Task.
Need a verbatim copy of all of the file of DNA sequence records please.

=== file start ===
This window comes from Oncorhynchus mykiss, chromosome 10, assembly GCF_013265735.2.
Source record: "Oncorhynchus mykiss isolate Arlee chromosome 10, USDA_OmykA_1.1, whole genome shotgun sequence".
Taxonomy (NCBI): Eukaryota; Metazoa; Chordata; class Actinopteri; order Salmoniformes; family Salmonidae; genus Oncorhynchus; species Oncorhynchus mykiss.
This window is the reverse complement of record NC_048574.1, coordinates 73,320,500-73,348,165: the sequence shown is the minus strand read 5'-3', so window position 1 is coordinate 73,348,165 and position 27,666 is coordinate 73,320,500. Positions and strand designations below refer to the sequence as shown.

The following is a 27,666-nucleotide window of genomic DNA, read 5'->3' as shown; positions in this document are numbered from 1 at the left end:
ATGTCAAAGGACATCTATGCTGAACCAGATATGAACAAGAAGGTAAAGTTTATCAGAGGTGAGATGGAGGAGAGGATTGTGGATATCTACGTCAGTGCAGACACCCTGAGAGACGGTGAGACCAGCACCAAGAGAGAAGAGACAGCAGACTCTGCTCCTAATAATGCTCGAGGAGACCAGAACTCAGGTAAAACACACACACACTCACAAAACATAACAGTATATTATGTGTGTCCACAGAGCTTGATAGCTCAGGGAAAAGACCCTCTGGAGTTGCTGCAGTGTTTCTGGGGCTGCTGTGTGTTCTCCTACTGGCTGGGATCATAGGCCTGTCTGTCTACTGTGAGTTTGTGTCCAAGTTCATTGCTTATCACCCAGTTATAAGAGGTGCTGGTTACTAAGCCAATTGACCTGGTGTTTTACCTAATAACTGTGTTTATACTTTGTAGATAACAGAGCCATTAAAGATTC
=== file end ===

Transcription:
This window comes from Oncorhynchus mykiss, chromosome 10, assembly GCF_013265735.2.
Source record: "Oncorhynchus mykiss isolate Arlee chromosome 10, USDA_OmykA_1.1, whole genome shotgun sequence".
Taxonomy (NCBI): Eukaryota; Metazoa; Chordata; class Actinopteri; order Salmoniformes; family Salmonidae; genus Oncorhynchus; species Oncorhynchus mykiss.
This window is the reverse complement of record NC_048574.1, coordinates 73,320,500-73,348,165: the sequence shown is the minus strand read 5'-3', so window position 1 is coordinate 73,348,165 and position 27,666 is coordinate 73,320,500. Positions and strand designations below refer to the sequence as shown.

The following is a 27,666-nucleotide window of genomic DNA, read 5'->3' as shown; positions in this document are numbered from 1 at the left end:
ATGTCAAAGGACATCTATGCTGAACCAGATATGAACAAGAAGGTAAAGTTTATCAGAGGTGAGATGGAGGAGAGGATTGTGGATATCTACGTCAGTGCAGACACCCTGAGAGACGGTGAGACCAGCACCAAGAGAGAAGAGACAGCAGACTCTGCTCCTAATAATGCTCGAGGAGACCAGAACTCAGGTAAAACACACACACACTCACAAAACATAACAGTATATTATGTGTGTCCACAGAGCTTGATAGCTCAGGGAAAAGACCCTCTGGAGTTGCTGCAGTGTTTCTGGGGCTGCTGTGTGTTCTCCTACTGGCTGGGATCATAGGCCTGTCTGTCTACTGTGAGTTTGTGTCCAAGTTCATTGCTTATCACCCAGTTATAAGAGGTGCTGGTTACTAAGCCAATTGACCTGGTGTTTTACCTAATAACTGTGTTTATACTTTGTAGATAACAGAGCCATTAAAGATTC